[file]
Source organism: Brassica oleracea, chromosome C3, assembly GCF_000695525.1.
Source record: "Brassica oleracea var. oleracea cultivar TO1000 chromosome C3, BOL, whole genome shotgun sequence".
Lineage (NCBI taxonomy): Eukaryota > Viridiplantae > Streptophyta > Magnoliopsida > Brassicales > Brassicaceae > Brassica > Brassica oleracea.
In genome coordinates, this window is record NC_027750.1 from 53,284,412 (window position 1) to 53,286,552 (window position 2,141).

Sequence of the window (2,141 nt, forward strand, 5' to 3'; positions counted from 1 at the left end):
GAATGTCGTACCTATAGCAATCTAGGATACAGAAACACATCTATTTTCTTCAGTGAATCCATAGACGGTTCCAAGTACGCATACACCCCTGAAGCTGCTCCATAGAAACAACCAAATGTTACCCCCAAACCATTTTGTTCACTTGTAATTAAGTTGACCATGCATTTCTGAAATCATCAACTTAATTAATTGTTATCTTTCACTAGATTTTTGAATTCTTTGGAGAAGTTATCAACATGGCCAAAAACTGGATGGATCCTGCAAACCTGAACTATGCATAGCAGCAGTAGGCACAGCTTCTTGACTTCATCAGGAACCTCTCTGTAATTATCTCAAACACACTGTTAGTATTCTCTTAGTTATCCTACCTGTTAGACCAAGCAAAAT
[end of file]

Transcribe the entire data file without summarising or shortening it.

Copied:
Source organism: Brassica oleracea, chromosome C3, assembly GCF_000695525.1.
Source record: "Brassica oleracea var. oleracea cultivar TO1000 chromosome C3, BOL, whole genome shotgun sequence".
Lineage (NCBI taxonomy): Eukaryota > Viridiplantae > Streptophyta > Magnoliopsida > Brassicales > Brassicaceae > Brassica > Brassica oleracea.
In genome coordinates, this window is record NC_027750.1 from 53,284,412 (window position 1) to 53,286,552 (window position 2,141).

Sequence of the window (2,141 nt, forward strand, 5' to 3'; positions counted from 1 at the left end):
GAATGTCGTACCTATAGCAATCTAGGATACAGAAACACATCTATTTTCTTCAGTGAATCCATAGACGGTTCCAAGTACGCATACACCCCTGAAGCTGCTCCATAGAAACAACCAAATGTTACCCCCAAACCATTTTGTTCACTTGTAATTAAGTTGACCATGCATTTCTGAAATCATCAACTTAATTAATTGTTATCTTTCACTAGATTTTTGAATTCTTTGGAGAAGTTATCAACATGGCCAAAAACTGGATGGATCCTGCAAACCTGAACTATGCATAGCAGCAGTAGGCACAGCTTCTTGACTTCATCAGGAACCTCTCTGTAATTATCTCAAACACACTGTTAGTATTCTCTTAGTTATCCTACCTGTTAGACCAAGCAAAAT